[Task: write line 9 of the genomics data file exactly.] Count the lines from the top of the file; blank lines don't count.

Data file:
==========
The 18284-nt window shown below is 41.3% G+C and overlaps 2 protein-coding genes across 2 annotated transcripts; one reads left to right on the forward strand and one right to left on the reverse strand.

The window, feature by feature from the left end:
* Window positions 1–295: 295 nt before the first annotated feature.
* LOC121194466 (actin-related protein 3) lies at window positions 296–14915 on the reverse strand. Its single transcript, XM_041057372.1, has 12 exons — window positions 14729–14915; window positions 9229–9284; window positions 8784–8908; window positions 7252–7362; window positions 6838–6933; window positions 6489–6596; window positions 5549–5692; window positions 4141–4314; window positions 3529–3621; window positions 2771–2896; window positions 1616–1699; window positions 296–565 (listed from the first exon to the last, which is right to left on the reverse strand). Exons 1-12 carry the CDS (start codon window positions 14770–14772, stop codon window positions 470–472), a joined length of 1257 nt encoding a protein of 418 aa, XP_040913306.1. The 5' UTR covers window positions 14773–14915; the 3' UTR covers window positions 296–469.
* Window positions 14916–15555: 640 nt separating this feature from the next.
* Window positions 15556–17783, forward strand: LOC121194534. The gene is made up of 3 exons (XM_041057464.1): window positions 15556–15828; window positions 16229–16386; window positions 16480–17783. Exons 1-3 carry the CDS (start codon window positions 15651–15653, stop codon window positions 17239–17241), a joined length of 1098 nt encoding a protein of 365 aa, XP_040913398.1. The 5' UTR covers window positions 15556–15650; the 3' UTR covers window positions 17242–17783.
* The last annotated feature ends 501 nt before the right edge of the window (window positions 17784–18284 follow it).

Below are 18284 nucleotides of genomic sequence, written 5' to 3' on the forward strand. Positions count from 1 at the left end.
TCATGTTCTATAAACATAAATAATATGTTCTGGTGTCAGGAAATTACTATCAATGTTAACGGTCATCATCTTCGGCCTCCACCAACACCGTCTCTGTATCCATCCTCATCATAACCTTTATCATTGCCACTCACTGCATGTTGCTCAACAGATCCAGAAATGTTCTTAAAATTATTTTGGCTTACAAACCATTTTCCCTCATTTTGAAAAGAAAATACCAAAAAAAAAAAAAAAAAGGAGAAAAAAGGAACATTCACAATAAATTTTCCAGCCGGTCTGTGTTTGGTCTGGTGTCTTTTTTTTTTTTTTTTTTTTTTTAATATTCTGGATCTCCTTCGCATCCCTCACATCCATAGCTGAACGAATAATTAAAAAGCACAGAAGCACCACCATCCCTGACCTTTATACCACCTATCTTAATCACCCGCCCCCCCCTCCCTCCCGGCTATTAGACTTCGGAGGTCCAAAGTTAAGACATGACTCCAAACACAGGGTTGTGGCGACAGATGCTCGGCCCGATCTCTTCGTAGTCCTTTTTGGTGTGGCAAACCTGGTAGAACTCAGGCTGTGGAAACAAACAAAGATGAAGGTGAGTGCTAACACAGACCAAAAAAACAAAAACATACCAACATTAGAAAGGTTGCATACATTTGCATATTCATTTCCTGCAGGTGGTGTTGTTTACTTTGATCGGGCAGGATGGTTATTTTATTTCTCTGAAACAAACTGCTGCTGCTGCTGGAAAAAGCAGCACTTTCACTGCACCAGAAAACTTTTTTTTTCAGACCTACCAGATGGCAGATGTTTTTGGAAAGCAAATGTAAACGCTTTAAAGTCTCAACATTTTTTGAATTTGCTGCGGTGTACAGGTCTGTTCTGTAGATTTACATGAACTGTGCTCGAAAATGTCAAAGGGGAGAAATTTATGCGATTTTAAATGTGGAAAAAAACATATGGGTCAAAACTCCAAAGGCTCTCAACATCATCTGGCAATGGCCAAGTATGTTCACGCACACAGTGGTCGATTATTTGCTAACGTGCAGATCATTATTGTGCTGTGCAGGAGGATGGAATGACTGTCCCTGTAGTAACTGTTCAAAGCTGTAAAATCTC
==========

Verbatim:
TCATGTTCTATAAACATAAATAATATGTTCTGGTGTCAGGAAATTACTATCAATGTTAACGGTCATCATCTTCGGCCTCCACCAACACCGTCTCTGTATCCATCCTCATCATAACCTTTATCATTGCCACTCACTGCATGTTGCTCAACAGATCCAGAAATGTTCTTAAAATTATTTTGGCTTACAAACCATTTTCCCTCATTTTGAAAAGAAAATACCAAAAAAAAAAAAAAAAAGGAGAAAAAAGGAACATTCACAATAAATTTTCCAGCCGGTCTGTGTTTGGTCTGGTGTCTTTTTTTTTTTTTTTTTTTTTTTAATATTCTGGATCTCCTTCGCATCCCTCACATCCATAGCTGAACGAATAATTAAAAAGCACAGAAGCACCACCATCCCTGACCTTTATACCACCTATCTTAATCACCCGCCCCCCCCTCCCTCCCGGCTATTAGACTTCGGAGGTCCAAAGTTAAGACATGACTCCAAACACAGGGTTGTGGCGACAGATGCTCGGCCCGATCTCTTCGTAGTCCTTTTTGGTGTGGCAAACCTGGTAGAACTCAGGCTGTGGAAACAAACAAAGATGAAGGTGAGTGCTAACACAGACCAAAAAAACAAAAACATACCAACATTAGAAAGGTTGCATACATTTGCATATTCATTTCCTGCAGGTGGTGTTGTTTACTTTGATCGGGCAGGATGGTTATTTTATTTCTCTGAAACAAACTGCTGCTGCTGCTGGAAAAAGCAGCACTTTCACTGCACCAGAAAACTTTTTTTTTCAGACCTACCAGATGGCAGATGTTTTTGGAAAGCAAATGTAAACGCTTTAAAGTCTCAACATTTTTTGAATTTGCTGCGGTGTACAGGTCTGTTCTGTAGATTTACATGAACTGTGCTCGAAAATGTCAAAGGGGAGAAATTTATGCGATTTTAAATGTGGAAAAAAACATATGGGTCAAAACTCCAAAGGCTCTCAACATCATCTGGCAATGGCCAAGTATGTTCACGCACACAGTGGTCGATTATTTGCTAACGTGCAGATCATTATTGTGCTGTGCAGGAGGATGGAATGACTGTCCCTGTAGTAACTGTTCAAAGCTGTAAAATCTC